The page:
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The Invisible Man

This story collection is an exemplar for Short-short Sighted #24, “By The Numbers: The Prose Sonnet”.

When the guy with the junked-out cars moved into the house two doors down, I said to Glenna, “I don’t understand why someone like that would move into a neighborhood like ours.” But Glenna bought a ham, cut some dahlias from our garden, and went over to meet him. His furniture was made of phone cable spools, driftwood, and old tires, and he filled a mason jar with water for the flowers. “Got more time than money, is how come I can fix up old cars and make all this stuff myself,” he said, and told us to call him Jim.

“He seems nice enough,” I told Glenna later, “but I wish he’d put those junkers where they can’t be seen from the street.” Glenna said, “Why not say so?” I let a decent interval pass, and then one Saturday after trimming my hedge I went over in my gardening clothes to ask Jim if he’d like to borrow the clippers to keep his own hedge neat. He said, “I thank you kindly, but I plan to let it grow.”

I told him as politely as I could that the pickup truck with a Go Navy! bumper sticker did not fit in here, not to mention the orange ’59 Chevy. He said, “I have a solution in mind, my friend.” He pointed to the Swedish ivy already twining around the pickup’s bumper and promised that the vegetation, left to flourish, would protect the neighborhood with a barricade of green — a visual levee. I said we’d fight it out in court if that was really what he planned, but I didn’t have the stomach for such a battle in the end.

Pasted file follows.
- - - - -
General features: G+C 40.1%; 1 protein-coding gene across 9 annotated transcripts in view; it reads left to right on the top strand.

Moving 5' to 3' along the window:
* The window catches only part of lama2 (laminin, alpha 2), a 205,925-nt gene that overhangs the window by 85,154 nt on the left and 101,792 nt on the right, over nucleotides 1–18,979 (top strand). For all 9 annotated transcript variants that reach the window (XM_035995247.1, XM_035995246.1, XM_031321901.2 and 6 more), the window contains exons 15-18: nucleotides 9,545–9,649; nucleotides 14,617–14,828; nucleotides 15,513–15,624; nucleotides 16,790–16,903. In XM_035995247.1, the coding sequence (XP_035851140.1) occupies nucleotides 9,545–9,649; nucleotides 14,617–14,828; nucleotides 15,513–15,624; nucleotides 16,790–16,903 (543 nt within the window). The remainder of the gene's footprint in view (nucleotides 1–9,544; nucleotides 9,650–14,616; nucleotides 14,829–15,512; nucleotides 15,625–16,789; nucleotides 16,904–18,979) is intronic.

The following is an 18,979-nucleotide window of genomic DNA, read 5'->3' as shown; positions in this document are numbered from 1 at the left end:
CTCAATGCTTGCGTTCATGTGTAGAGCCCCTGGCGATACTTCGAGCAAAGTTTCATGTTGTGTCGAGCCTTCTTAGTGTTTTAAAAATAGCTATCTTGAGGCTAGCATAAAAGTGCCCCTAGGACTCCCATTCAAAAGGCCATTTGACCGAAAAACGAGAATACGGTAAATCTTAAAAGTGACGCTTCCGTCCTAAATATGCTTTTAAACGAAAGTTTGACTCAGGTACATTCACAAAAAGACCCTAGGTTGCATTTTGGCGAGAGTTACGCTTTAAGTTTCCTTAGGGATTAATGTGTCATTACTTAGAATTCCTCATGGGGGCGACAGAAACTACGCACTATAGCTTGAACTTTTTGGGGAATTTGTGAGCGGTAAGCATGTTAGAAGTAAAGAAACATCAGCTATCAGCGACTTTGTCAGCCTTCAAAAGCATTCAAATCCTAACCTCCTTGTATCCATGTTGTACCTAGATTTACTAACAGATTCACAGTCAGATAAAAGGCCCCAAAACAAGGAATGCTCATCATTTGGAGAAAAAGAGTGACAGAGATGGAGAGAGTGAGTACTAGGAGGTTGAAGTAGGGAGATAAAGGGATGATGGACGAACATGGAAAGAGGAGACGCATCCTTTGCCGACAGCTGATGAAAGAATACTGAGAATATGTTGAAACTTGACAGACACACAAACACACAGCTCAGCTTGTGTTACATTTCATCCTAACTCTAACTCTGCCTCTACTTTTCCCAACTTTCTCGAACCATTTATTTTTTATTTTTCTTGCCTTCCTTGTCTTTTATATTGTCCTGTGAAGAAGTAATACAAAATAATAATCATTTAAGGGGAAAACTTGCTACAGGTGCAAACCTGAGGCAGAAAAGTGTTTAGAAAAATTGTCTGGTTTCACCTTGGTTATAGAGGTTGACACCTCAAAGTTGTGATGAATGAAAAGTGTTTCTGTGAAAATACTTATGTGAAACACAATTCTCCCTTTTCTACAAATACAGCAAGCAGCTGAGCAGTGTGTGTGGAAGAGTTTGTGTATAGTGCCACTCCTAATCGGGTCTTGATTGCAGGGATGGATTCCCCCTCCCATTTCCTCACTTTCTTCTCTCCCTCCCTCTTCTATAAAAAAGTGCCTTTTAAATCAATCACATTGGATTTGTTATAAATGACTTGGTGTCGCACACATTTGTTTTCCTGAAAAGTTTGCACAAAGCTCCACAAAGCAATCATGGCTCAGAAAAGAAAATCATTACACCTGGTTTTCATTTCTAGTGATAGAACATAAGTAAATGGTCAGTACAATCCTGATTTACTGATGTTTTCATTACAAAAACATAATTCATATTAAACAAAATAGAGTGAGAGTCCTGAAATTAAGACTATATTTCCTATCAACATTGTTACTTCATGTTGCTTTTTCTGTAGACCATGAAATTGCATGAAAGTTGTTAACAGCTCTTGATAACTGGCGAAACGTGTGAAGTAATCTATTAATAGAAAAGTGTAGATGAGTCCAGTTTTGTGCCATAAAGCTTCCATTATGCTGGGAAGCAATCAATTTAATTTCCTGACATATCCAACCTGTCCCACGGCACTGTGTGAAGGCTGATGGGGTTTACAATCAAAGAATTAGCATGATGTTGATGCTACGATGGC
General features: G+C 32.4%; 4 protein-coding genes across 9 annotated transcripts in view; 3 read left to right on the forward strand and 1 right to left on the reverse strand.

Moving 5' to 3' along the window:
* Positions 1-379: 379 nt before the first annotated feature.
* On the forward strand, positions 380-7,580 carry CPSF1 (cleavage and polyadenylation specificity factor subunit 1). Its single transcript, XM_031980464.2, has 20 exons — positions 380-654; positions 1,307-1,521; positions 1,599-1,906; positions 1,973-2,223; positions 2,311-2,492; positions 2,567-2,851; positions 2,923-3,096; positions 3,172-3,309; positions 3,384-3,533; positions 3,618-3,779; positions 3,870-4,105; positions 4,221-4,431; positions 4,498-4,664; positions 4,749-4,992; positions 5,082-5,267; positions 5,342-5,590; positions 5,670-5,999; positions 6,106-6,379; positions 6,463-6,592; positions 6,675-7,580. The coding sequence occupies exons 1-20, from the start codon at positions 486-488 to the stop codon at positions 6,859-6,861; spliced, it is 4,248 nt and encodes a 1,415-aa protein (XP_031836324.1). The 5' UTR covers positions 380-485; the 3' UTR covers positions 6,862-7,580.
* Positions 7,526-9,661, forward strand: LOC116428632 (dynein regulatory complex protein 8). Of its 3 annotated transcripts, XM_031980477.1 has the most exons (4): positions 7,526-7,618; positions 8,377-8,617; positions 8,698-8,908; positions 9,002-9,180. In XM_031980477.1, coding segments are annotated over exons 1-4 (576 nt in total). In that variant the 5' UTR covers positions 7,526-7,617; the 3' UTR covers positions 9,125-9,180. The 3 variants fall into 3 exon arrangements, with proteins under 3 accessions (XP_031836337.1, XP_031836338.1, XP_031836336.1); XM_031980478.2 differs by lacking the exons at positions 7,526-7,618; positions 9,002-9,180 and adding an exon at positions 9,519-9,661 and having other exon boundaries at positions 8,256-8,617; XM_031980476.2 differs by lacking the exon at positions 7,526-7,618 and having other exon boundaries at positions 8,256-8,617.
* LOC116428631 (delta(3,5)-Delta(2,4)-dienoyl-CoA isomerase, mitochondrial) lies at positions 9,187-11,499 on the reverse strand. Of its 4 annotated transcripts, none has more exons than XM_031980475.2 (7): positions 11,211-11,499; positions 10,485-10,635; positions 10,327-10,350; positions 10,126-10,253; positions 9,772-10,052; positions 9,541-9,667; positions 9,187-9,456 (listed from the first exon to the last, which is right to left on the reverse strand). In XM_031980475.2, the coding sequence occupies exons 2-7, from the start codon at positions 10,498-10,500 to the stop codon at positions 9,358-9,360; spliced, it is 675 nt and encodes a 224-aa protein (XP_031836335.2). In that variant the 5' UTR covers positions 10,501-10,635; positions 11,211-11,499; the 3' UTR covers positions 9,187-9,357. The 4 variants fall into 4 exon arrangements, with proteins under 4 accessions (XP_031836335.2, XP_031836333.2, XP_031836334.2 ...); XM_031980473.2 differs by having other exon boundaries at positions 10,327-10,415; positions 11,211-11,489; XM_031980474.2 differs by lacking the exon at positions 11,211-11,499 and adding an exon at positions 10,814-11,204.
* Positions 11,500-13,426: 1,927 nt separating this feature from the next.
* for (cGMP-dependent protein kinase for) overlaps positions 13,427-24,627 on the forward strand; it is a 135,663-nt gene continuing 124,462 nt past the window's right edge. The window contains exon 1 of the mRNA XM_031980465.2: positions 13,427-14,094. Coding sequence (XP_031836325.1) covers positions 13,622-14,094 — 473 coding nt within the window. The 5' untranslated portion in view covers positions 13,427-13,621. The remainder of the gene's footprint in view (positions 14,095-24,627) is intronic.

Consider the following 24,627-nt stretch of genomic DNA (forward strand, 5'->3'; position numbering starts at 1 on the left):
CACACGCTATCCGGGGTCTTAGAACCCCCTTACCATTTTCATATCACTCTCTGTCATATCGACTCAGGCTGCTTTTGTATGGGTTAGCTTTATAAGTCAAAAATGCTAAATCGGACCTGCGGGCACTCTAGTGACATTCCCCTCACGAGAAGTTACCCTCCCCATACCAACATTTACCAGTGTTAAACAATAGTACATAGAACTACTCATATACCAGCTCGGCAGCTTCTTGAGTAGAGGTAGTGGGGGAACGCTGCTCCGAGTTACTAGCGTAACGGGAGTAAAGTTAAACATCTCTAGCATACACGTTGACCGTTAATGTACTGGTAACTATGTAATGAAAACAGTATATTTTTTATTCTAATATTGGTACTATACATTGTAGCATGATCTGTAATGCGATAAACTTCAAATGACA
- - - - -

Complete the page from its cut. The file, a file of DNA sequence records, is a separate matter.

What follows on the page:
The hedge and ivy grew as he promised, until a robber wouldn’t know there was a house to rob inside that veil of green, untouched by landscape labor. And the sober truth is, since I never see him or his effects, Jim is not my least favorite neighbor.

Bruce Holland Rogers has a home base in Eugene, Oregon, the tie-dye capital of the world. He writes all types of fiction: SF, fantasy, literary, mysteries, experimental, and work that’s hard to label.

For six years, Bruce wrote a column about the spiritual and psychological challenges of full-time fiction writing for Speculations magazine. Many of those columns have been collected in a book, Word Work: Surviving and Thriving as a Writer (an alternate selection of the Writers Digest Book Club). He is a motivational speaker and trains workers and managers in creativity and practical problem solving.

He has taught creative writing at the University of Colorado and the University of Illinois. Bruce has also taught non-credit courses for the University of Colorado, Carroll College, the University of Wisconsin, and the private Flatiron Fiction Workshop. He is a member of the permanent faculty at the Whidbey Writers Workshop MFA program, a low-residency program that stands alone and is not affiliated with a college or university. It is the first and so far only program of its kind. Currently he is teaching creative writing and literature at Eötvös Loránd University in Budapest, Hungary, on a Fulbright grant.


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